Greetings! Have you ever wondered if a movie's worth blowing the money on to see at the theater or what to add next to your NetFlix queue? Then you've come to the right place! Enjoy!

"Nerve" Review

Even the most ridiculous movie premises need a kernel of grounding in reality to work and the supposed critique of social media, shallow celebrity and risky thrill videos, Nerve, doesn't seem interested in playing by those rules as it tells its silly story about daring to break the rules for fun, fame and profit.

Emma Roberts is a high school senior on Staten Island with Sandra Bullock's Syndrome (a condition in movies where we're supposed to believe a traditionally attractive woman can't get a guy because reasons). Dithering about whether to go an art school in California and unable to tell the hot jock she's crushing on him, she watches as her bestie, a trashy party girl stereotype, moves on him instead. Upset, she signs up to play Nerve, a game her friend has been playing and gathering followers.

Copypastaing from Wikipedia here, "The game collects her personal data and explains the three rules: all dares must be recorded on the player's phone, earned money will be revoked if a player fails or "bails" a dare, and a player must not report the game to law enforcement. In addition, the top two most-watched players will compete in a highly sought-after final round." This is Nerve's first credibility shark jump: We see her Facebook profile and other data slurped into the system which eventually is revealed to include total bank account access to deposit and drain money which is the technophobe's vision of what the Internet is like. (Since the target market for this movie is tech-savvy kids, it's as if an Amish person living in the jungles of New Guinea dreamed up this plot.)

Her first dare is to kiss a stranger at a diner for five seconds which brings her in contact with Dave Franco, the Jim Belushi of the Franco family. They quickly team up as it's clear the game is steering both of them into parallel and colliding paths. This is the next BS detail: As dares are issued and payouts remitted, who is ultimately controlling the game. While its open-source nature becomes a plot point, the anonymity of players and viewers (which becomes the lynch pin of the finale) doesn't jibe with the deliberate manipulations going on.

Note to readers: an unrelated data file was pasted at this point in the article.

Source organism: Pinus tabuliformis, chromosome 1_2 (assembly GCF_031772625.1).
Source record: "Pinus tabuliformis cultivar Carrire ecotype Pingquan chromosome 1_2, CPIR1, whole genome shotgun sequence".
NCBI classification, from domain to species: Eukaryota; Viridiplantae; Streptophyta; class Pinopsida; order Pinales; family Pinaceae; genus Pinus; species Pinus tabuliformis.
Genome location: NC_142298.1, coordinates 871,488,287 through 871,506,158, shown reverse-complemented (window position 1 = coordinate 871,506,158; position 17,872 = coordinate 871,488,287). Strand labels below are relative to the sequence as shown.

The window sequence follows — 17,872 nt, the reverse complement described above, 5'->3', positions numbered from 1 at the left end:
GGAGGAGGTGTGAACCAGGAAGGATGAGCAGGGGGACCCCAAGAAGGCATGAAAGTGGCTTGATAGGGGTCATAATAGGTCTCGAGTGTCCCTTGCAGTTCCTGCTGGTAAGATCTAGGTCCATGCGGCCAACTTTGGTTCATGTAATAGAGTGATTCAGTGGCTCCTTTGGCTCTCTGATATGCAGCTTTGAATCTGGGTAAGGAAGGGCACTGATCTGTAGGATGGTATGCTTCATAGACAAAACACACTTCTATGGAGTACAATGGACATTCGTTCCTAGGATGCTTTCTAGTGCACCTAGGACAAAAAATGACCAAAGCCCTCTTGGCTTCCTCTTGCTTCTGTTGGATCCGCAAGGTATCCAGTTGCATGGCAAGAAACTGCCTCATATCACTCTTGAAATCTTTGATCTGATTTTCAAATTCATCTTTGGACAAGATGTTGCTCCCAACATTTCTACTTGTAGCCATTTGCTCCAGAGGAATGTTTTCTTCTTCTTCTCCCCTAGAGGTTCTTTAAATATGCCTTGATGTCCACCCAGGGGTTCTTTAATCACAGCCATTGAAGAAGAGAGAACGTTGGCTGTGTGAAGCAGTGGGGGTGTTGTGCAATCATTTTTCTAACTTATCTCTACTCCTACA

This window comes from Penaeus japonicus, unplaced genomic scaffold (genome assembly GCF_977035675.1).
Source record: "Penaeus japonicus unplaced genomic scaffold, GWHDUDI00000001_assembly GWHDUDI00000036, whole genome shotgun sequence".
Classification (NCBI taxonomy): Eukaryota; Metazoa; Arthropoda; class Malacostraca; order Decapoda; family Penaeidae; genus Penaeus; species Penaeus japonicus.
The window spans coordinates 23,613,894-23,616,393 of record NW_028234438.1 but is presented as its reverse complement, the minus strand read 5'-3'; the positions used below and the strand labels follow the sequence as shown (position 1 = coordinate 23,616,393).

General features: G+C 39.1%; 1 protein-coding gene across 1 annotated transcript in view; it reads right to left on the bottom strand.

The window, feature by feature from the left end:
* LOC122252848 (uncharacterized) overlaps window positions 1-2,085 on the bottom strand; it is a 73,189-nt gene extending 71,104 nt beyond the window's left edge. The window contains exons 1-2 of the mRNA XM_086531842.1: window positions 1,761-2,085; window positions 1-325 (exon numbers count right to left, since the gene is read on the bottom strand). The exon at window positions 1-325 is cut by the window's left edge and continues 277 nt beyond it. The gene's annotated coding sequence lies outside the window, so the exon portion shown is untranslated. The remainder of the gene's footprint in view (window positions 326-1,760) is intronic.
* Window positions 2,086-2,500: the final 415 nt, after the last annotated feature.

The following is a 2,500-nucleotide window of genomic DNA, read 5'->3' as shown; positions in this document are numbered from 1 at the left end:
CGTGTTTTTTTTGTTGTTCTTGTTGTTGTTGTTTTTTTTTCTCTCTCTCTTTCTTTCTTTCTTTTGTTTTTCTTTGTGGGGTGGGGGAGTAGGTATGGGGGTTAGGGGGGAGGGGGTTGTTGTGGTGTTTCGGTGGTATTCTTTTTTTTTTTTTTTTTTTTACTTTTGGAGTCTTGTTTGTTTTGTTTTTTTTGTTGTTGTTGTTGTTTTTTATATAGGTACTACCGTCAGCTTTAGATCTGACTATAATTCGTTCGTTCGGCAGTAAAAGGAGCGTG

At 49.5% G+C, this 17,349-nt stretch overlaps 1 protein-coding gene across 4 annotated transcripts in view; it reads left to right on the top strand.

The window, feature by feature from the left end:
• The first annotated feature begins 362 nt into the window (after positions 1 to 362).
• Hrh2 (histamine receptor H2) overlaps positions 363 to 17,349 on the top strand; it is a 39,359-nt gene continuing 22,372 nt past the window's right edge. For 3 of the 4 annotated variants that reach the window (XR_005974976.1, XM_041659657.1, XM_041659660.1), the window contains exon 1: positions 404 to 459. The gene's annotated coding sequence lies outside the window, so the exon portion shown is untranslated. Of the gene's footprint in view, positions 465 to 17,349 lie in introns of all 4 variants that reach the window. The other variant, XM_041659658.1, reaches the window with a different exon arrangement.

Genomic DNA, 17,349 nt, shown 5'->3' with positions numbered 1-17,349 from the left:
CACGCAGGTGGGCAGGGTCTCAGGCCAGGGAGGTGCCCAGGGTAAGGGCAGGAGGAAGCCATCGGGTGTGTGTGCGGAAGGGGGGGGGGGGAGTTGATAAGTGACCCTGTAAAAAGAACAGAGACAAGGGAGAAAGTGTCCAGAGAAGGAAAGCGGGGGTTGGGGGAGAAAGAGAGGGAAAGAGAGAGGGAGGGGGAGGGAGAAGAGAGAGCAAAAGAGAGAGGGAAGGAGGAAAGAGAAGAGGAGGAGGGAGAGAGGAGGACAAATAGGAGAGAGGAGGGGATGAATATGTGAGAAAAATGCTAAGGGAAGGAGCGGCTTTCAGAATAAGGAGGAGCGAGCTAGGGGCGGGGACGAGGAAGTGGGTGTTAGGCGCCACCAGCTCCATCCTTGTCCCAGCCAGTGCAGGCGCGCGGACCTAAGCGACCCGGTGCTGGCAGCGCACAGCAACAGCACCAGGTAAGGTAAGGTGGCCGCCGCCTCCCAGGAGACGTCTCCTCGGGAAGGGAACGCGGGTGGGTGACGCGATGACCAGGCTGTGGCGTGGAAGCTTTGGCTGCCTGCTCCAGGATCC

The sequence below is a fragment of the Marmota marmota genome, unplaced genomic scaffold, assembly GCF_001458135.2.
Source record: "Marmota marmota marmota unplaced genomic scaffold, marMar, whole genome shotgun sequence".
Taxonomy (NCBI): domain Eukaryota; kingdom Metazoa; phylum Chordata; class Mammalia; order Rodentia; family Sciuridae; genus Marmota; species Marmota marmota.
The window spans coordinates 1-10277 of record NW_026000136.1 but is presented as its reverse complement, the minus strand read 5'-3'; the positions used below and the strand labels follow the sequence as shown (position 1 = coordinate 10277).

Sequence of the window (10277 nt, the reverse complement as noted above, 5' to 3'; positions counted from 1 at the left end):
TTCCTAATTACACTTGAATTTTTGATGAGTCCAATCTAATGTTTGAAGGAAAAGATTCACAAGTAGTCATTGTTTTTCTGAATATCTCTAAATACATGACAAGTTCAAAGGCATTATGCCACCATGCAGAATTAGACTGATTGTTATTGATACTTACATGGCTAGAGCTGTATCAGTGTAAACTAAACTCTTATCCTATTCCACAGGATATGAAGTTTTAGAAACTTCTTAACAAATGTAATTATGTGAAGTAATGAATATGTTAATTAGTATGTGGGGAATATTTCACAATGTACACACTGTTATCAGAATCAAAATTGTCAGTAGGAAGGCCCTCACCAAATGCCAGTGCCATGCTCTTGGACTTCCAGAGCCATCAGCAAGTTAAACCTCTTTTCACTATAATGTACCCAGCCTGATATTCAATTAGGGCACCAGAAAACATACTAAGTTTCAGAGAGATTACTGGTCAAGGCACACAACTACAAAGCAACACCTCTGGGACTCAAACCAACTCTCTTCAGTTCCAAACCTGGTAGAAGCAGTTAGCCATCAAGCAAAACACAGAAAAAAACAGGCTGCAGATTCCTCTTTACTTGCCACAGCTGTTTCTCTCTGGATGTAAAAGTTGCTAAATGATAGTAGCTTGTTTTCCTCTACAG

Also floating out there is her bestie, offended that Roberts has blasted past her in followers and ranking, risks her life on a dare and starts macking on the jock to pay her back. Because mean girl, man. If this is the commentary on fame and friendship part of the show, it's too stupid to land a punch.

Of course, it ends up in a scary showdown in a public place where somehow everyone knows to gather without the authorities catching wind. Did I mention that Roberts has a Platonic friendzoned boy pal who is a super nerd and likely to be involved in saving the day with his mad h4x skillz? Yeah, that happens.

While colorfully shot and generally entertaining in a not-hating-myself-for-watching-this way, Nerve doesn't suffer from a lack of that, but a typical lack of brains.

Score: 5/10. Catch it on cable.

"The Shallows" Review

This is 10 months after she had her first kid.

They should've called The Shallows something more descriptive like Girl vs Shark because that's literally what it is, not that it's a bad thing.

Blake Lively is a surfer chick heading for a secret beach in Mexico that her recently-deceased mother visited while pregnant with her. She's debating dropping out of med school because everyone ultimately ends up dying and someone read some Nietzsche. A scene of her talking via FaceTime to her father, Basil Exposition, basically exists to let us know she's a med student because she's a med student and it will sure be good that she's a med student in case she were to, you know, be in need of medical assistance for some reason.

Like being bitten by a gigantic Great White shark. Whoopsie!

Chomped on the thigh and stuck on an exposed finger of rock that's in danger of becoming submerged when the tide comes back in, she's royally screwed because the beach's isolation means there are few others to see she's in need and she's too far out to swim to shore while the shark is in the neighborhood, even if she wasn't leaking blood into the water.

It's a tidy little scenario and it works because Lively's character is resourceful and not a damsel. Did I mention she's a MEDICAL STUDENT which makes her survival plausible. Sure, the premise is goofy, no blonde hottie should be hitting secret Mexican beaches alone (her friend was too hung over to join her) from a basic safety standpoint, and she somehow manages to still look smoking hot at the end of ordeal baking on the rock in the sun without fresh water, but it's still a taut and tense flick. Worth watching.